Doug Ford interrupted at Somali event over support for controversial police unit

Ontario PC Leader Doug Ford was booed and interrupted when he told members of Toronto's Somali community that he supports resurrecting a controversial police unit disbanded in 2017.

PC leader says he supports the idea of bringing back TAVIS, disbanded over carding concerns

Ontario Progressive Conservative Leader Doug Ford was jeered when he told members of Toronto's Somali community that he supports bringing back a controversial police unit disbanded in 2017. (Martin Trainor/CBC)

Ontario Progressive Conservative Leader Doug Ford was booed and interrupted this weekend when he told members of Toronto's Somali community that he supports resurrecting a controversial police unit disbanded in 2017.

The Toronto Anti-Violence Intervention Strategy, known as TAVIS, was set up in 2006 to curb violence in high crime areas determined by police. Its formation came in the wake of the summer of 2005, the so-called "summer of the gun" in the city. 

TAVIS was disbanded in January 2017, according to police, two years after the province cut the unit's annual funding nearly in half. 

Critics of TAVIS say it increased tensions between police and residents of targeted neighbourhoods, many of them people of colour, because officers often used carding as a policing tool. The much-maligned practice is now prohibited in many circumstances under provincial law.

At a meeting dedicated to ending violence in Etobicoke on Saturday, Ford said he supports the creation of a similar initiative.

"I'm in favour, 100 per cent, as a premier, to get involved with the TAVIS program as well. The TAVIS program was good, but then it was cut," Ford said on Saturday at the event organized by the Somali Canadian Forum.

Ford added that the TAVIS program meant extra funding for community policing. 

'No way we should go back to that'

One audience member immediately interjected.

"I actually disagree. The TAVIS program actually has traumatized many community members," said Walied Khogali in a video posted to YouTube on Saturday. 

Khogali is a community organizer and activist in Toronto.

TAVIS officers used carding as a policing tool. The practice created rifts between some residents, many of them people of colour, and police. (CBC)

"TAVIS was a racist police division. The amount of youth that I talked to, that told me about their experiences, Mr. Ford, you have to listen to these young men. There is no way we should go back to that," he said. 

Ford replied that he would put additional money into community policing and the unit could be renamed.

In a scrum with reporters following his remarks on Saturday, Ford said he supports the kinds of services that were provided by a program like TAVIS.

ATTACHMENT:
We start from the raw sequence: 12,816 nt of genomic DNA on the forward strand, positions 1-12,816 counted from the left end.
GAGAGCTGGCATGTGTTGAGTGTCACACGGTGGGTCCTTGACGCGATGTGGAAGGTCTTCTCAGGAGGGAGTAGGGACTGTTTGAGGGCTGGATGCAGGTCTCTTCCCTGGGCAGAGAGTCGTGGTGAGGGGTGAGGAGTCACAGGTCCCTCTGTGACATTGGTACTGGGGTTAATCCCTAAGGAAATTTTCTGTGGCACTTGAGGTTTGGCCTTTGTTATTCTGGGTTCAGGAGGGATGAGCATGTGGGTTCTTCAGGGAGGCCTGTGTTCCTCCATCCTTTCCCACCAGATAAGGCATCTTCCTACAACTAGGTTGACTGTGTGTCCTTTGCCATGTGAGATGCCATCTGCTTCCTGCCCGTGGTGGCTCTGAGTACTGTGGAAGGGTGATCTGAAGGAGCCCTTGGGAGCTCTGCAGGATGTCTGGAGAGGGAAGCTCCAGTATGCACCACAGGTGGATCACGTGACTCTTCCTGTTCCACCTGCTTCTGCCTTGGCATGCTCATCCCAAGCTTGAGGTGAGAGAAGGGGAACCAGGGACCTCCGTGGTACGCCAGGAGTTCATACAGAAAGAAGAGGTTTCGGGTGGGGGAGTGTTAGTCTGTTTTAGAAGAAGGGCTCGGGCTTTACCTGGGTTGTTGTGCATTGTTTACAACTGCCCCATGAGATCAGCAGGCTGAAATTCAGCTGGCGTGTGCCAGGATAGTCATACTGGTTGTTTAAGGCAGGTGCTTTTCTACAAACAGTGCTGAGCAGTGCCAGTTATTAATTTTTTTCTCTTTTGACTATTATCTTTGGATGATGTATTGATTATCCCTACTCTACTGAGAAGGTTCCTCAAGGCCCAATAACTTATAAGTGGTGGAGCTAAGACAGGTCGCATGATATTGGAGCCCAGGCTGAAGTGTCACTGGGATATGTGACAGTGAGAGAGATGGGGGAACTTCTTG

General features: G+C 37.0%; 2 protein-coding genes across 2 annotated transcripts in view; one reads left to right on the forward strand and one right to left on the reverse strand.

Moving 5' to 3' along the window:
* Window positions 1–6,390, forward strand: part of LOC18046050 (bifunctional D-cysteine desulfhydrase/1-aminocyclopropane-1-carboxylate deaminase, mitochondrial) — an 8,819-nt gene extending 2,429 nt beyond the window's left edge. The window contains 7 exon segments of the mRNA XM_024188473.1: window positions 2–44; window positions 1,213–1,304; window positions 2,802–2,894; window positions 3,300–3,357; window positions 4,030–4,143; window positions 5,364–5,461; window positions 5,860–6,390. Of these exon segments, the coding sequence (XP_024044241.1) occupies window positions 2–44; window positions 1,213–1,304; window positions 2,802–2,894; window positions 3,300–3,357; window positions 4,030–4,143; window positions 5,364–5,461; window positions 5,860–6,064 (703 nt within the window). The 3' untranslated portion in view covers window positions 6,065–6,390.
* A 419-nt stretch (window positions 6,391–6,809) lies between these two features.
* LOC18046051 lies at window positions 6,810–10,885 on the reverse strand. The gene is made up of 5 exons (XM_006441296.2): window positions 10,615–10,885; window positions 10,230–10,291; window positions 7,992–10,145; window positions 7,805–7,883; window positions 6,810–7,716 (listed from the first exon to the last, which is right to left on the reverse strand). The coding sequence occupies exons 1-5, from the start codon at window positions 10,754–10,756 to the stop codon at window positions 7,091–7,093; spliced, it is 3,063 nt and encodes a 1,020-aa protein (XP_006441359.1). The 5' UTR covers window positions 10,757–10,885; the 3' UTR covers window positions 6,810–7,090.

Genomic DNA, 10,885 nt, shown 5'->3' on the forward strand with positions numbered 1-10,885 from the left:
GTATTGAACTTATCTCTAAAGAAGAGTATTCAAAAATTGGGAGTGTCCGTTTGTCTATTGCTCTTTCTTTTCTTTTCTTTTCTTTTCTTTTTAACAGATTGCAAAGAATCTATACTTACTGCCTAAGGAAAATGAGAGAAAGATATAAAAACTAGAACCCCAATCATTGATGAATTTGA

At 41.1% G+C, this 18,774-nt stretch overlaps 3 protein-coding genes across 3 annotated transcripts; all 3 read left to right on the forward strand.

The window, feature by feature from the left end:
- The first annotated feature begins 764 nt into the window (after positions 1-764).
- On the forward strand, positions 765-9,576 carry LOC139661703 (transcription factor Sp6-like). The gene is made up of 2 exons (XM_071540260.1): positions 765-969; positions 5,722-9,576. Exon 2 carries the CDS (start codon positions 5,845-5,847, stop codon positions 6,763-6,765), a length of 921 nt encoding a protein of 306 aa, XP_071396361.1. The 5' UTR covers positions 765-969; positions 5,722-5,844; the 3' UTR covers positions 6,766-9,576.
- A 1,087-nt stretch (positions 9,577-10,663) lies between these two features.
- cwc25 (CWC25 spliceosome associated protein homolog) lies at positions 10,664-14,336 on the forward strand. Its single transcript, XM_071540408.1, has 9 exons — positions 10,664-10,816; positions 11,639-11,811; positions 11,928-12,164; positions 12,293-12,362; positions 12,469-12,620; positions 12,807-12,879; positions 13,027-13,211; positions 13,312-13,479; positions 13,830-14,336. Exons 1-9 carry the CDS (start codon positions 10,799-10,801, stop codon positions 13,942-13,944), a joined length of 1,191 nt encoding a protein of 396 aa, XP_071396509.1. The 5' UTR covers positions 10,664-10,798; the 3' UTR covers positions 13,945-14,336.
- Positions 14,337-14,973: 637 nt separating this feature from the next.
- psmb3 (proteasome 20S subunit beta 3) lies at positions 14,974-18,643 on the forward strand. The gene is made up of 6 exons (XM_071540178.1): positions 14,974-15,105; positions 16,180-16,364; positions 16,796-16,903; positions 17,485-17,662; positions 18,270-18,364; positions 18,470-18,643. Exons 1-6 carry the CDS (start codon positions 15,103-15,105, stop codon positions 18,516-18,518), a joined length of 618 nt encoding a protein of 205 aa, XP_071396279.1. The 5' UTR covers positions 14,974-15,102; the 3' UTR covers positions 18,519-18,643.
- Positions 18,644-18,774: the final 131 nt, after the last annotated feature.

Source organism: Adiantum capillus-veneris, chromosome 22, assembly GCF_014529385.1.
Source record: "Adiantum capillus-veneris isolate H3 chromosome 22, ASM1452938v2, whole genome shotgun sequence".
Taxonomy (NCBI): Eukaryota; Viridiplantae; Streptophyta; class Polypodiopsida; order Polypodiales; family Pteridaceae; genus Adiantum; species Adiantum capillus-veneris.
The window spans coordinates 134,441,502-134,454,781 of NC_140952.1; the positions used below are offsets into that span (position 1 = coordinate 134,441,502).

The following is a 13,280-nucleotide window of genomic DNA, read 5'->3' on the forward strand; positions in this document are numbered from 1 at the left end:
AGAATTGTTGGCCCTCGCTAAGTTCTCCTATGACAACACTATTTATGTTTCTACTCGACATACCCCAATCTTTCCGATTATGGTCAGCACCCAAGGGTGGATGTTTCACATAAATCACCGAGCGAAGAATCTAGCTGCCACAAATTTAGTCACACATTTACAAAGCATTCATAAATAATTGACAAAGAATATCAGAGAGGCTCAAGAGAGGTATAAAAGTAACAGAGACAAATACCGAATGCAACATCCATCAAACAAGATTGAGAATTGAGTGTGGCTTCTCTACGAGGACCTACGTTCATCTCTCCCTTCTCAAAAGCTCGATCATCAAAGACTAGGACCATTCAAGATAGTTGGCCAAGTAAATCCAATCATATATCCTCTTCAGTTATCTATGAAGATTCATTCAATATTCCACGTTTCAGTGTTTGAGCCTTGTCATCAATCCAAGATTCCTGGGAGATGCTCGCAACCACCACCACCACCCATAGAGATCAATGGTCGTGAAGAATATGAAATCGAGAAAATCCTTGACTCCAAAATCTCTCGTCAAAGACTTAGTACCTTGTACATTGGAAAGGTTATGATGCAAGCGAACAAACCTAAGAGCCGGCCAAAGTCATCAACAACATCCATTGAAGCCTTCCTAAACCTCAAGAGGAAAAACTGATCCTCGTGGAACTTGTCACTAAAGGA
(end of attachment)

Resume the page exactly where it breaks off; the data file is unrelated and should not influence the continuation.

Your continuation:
"As premier, I'll make sure we have a task force. I'll make sure that we have TAVIS involved in police community services that the Liberals cut," Ford said.

Walied Khogali said that some in Toronto's Somali and Sudanese communities were left traumatized by their interactions with officers in TAVIS. (Michael Cole/CBC)

Ford added that the issues of the Somali community in Etobicoke are very important to him. 

"There is no politician in this entire country that has more interaction with the Somali community than Doug Ford. I live here, right down the street."

'It became a very toxic thing'

City Coun. Shelley Carroll sat on the Toronto Police Services Board when the controversy over carding reached fever pitch in 2014. According to her, carding and TAVIS "became linked" in the eyes of many residents.

"It turned very quickly into what felt to them like, 'We're all being rounded up, based on whether or not we're known, often based on whether or not we'd been carded previously.' And it became a very toxic thing," said Carroll, who is running as a Liberal candidate in Don Valley North.

City Coun. Shelley Carroll served on the Toronto Police Services Board during the stalemate over the use of carding by police. (Michael Cole/CBC)

She added that the very community Ford was addressing was instrumental in ending TAVIS.

"They certainly want to see a reduction in guns, but TAVIS didn't actually result in that. TAVIS was about rounding people up, holding them for 48 hours and putting them back out on the street angrier than before," Carroll told CBC Toronto. 

On Sunday afternoon, Ford reiterated that the PCs will restore funding for anti-gang and anti-gun task forces in Toronto. 

"Gun violence is a serious problem that needs to be addressed in Toronto, and community policing plays an essential role in keeping our communities safe," Ford said. 

"I was proud to be the only provincial leader to attend the event hosted by the Somali-Canadian Forum. It was an opportunity to hear first-hand about the concerns of the community, listen to ideas, and to share some of my own," he continued. 

Hundreds of people attending the forum in Etobicoke on Saturday. (Martin Trainor/CBC)

According to the Tory leader, he followed up with Khogali at the event and the two agreed that "nobody should ever feel unfairly targeted by the police because of race."

Khogali later told CBC News that was not true and that he simply invited Ford to meet with youth impacted by TAVIS, an invitation he says Ford accepted.

The Somali Canadian Forum, a coalition of mosques, community leaders and advocates, held the meeting with the aim of finding solutions to ongoing gun violence in the community.

After months of consultations with residents hosted by the organization, one idea that has emerged is the formation of a task force that would be focused on youth violence.

Hundreds, including Mayor John Tory, attended the meeting at Kipling Collegiate Institute.

With files from CBC News